Creators across Asia Pacific #CreateForGood with Adobe
We asked a group of artists, content creators and advocates from all over Asia Pacific to use their artistic talents to #CreateForGood. See what they created.
Art that educates, inspires, or informs has the power to change our world for the better. We asked a group of artists, content creators and advocates from all over Asia Pacific to use their artistic talents to #CreateForGood and inspire change on matters near and dear to their hearts.
As a result, we were treated to a plethora of stunning, thoughtful and meaningful masterpieces, each as unique as the creators themselves. See what they created and hear what they have to say about the change they hope to see in this world.
Deni Todorović, Australia
Deni Todorović is a stylist, host and content creator who proudly identifies as non-binary and uses their social media presence for the fierce, passionate advocacy of LGBTQIA+ and human rights. For this campaign, Deni reflects on why the LGBTQIA+ movement is typically associated with the rainbow and bright colours, inspiring their audience with an array of dazzling visuals titled “Let there be light”.
Deni’s self-portraits pay tribute to the queer community, with bright and bold tones as a metaphor for the joy of stepping into the light of truth, emerging from a challenging and sometimes dark journey of self-discovery and acceptance. ‘These images represent to me, coming out of the storm and finding sweet solace in the light,’ Deni shares.
Zoe Zora, Singapore
Sometimes a simple perspective shift can be powerful enough to change and reclaim an obsolete narrative. Zoe Zora is a model, disability rights advocate and Program Manager for Runninghour, an inclusive running club that aims to make sports accessible to all.
For this campaign, Zoe challenges society’s stereotypes about wheelchair users like herself and renews calls for more inclusive representation of disability in the media. Wheelchairs are often portrayed as an indicator of limitation, but Zoe doesn’t see herself as bound to one. Instead, she celebrates her wheelchair as a device of mobility and freedom that allows her to live an independent life – empowering her physically, emotionally and mentally.
Jessie Lin, China
Illustrator Jessie Lin champions several causes in her work, including mental health, the conservation of endangered animals and women’s rights. Here, she turns her attention to access to education for underprivileged children, especially girls, who have faced significant and additional setbacks due to the pandemic. Her illustration shines a light on how education can open up a world of opportunities and reveal a brilliant and bright future —something every child deserves.
Bobbi Lockyer, Australia
Bobbi Lockyer is an Indigenous self-taught photographer and artist whose work cleverly combines digital and analogue mediums. For #CreateForGood, Bobbi advocates for authentic and more accurate representation of First Nation people in the media through a portrait of the women in her family.
Bobbi visualises each member through striking ribbons of colour and illustrations that pay homage to their unique narratives and distinct successes. In doing so, she showcases the diversity within the First Nations community, using positive visibility and acknowledgement to break down stereotypes. Fighting against the misrepresentation of First Nation people – and all minority communities — is an essential steppingstone to a more diverse, inclusive and vibrant world, something Bobbi’s work speaks volumes to.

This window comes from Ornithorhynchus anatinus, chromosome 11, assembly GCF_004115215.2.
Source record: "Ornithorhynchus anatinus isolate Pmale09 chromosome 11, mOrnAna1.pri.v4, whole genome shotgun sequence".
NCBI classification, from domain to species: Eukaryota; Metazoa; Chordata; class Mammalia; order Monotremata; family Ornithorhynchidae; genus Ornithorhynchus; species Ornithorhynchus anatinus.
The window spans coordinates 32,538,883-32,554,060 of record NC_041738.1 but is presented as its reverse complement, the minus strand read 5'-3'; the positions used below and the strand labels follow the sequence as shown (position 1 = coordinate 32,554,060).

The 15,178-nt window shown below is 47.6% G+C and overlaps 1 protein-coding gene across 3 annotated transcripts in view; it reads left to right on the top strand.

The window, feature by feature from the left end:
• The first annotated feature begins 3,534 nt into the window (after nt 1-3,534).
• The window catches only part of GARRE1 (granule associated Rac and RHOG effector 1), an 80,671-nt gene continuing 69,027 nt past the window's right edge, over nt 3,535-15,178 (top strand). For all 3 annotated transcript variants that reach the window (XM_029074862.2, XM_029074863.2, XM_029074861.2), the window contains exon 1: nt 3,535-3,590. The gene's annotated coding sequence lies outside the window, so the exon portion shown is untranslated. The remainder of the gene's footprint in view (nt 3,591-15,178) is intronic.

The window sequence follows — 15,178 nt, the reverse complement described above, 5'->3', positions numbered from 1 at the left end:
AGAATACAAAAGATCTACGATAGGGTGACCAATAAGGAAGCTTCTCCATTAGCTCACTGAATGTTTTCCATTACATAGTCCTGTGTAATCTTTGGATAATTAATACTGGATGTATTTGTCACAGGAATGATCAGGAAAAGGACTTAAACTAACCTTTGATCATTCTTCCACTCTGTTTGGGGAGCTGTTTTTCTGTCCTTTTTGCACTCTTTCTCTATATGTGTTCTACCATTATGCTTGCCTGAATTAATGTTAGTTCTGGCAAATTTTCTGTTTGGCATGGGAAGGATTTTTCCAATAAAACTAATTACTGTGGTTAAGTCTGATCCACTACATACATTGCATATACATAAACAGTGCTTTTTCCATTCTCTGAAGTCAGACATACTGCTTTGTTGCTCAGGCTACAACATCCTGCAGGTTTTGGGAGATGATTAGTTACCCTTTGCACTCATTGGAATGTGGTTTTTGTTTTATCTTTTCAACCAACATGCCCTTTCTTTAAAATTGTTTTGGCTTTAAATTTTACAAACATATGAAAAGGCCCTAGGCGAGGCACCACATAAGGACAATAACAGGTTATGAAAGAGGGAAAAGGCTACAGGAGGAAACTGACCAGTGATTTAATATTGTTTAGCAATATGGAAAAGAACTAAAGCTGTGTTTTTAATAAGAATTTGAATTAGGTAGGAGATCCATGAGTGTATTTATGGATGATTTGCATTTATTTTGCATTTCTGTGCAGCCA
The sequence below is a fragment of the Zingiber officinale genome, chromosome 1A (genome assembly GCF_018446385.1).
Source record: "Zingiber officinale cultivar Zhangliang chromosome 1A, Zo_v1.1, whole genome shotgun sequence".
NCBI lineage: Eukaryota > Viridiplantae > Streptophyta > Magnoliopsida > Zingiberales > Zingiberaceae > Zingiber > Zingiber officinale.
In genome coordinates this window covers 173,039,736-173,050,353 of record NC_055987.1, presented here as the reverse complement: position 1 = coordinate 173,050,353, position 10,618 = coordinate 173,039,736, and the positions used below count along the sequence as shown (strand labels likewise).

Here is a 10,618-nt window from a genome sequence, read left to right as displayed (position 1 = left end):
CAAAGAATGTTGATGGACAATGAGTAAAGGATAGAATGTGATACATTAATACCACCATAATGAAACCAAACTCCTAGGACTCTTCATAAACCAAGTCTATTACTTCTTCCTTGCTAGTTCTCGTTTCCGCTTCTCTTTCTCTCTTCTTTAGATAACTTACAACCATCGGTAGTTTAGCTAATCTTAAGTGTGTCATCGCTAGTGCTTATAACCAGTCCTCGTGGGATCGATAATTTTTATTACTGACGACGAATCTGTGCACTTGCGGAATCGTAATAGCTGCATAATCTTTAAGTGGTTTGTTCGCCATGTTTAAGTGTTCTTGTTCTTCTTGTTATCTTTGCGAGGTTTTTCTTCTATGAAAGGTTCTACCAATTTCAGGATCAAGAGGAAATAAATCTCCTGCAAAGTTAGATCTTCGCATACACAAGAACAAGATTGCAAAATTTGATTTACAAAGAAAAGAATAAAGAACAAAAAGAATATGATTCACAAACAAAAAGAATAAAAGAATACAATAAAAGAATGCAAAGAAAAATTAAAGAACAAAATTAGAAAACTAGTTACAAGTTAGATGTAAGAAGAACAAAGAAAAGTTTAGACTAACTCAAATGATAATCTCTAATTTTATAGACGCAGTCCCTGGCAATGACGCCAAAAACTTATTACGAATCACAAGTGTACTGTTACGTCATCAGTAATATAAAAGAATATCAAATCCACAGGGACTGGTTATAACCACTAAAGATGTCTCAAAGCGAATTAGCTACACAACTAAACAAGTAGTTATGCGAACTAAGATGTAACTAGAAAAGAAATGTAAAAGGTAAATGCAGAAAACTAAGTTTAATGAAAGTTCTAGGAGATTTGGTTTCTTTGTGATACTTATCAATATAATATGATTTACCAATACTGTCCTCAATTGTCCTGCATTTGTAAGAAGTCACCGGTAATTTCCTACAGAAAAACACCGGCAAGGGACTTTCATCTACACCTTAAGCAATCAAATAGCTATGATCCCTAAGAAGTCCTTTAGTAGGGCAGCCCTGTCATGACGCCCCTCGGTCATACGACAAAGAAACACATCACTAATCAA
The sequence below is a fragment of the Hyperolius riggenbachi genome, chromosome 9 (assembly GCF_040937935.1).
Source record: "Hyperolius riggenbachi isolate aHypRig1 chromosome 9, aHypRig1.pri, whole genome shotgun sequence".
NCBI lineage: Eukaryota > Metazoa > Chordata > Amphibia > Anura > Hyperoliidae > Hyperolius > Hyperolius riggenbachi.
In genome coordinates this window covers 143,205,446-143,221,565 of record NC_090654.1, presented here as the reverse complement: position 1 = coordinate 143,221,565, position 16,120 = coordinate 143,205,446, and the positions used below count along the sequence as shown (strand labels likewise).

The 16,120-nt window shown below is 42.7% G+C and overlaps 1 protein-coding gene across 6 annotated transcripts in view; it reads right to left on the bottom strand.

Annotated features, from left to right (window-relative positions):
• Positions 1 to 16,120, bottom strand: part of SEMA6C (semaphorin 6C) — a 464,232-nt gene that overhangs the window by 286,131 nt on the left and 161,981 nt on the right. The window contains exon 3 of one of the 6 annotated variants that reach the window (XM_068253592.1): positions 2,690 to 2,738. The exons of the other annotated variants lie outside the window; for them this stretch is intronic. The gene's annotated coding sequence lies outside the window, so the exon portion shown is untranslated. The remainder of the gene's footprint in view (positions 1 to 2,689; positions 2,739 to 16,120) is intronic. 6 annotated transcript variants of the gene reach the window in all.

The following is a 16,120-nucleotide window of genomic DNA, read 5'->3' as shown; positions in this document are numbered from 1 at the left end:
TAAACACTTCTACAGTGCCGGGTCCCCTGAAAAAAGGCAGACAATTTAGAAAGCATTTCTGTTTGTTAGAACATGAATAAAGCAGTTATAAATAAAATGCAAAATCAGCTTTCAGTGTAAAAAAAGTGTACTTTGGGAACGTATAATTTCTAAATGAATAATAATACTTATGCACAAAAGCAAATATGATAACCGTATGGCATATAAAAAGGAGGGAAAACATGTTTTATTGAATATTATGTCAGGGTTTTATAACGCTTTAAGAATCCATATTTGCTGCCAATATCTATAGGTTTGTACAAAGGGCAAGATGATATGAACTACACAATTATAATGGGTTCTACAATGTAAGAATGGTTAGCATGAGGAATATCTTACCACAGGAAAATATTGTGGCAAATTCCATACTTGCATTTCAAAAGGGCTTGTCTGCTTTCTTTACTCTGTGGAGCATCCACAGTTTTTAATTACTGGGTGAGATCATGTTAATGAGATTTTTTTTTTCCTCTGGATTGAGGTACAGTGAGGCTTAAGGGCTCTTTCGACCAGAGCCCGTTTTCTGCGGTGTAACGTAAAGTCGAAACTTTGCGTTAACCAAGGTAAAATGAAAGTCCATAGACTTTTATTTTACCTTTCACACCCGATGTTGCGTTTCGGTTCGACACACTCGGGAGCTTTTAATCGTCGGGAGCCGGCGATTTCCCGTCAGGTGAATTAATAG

Alex Mathew, India
Alex Mathew — commonly known as Maya the Drag Queen — is passionate about gender identity, expression and LGBTQIA+ rights. For #CreateForGood, Alex draws from the transformative experience of his first-ever drag performance to encourage his audience to express themselves authentically and proudly own their identity.
Alex’s stunning transformation to Maya, captured in this video, represents his journey of finding freedom in embracing his identity. ‘I chose to be a bird that can sing and be free rather than a caged bird who sang and longed for freedom,’ Alex shares.
Adrianne Walujo, Australia
Melbourne-based illustrator Adrianne Walujo was born and raised in Indonesia. Her artwork reflects on her experience moving to Australia and her initial insecurities around her Indonesian accent, pointing to just one of the many challenges migrants face when integrating into a new community.
By visualising different accents as distinct typefaces, each with their own unique traits and beauty, she wants to empower everyone to embrace their accent, speak confidently and tell their stories unapologetically. After all, every accent is an artwork in itself, sculpted by the hands of a person’s unique culture, background and life experiences. ‘All of us don’t have to be Helvetica,’ she says.
Arian Teo, Singapore
Content creator, photographer and nature lover Arian Teo highlights the importance of environmental conservation in his video, which is close to his heart due to the impact of climate change in Singapore. As a photographer, he has seen firsthand how beautiful landscapes can deteriorate quickly due to climate change.
His work shares a snapshot of a dystopian future that could become a reality unless we look after our planet. Although there isn’t a quick fix for environmental issues, Arian highlights a few ways we can mitigate climate change, including protecting forested areas and being mindful of our carbon footprint.
Don’t forget to check out how creators around Asia Pacific are using their artistry to #CreateForGood on social media. There are many more powerful, poignant and inspiring artworks waiting to be discovered!
Do you have a matter close to your heart that you would like to spread awareness about or a change you want to inspire? Take a step forward by sharing your artwork with us on social media using the hashtag #CreateForGood. Happy creating!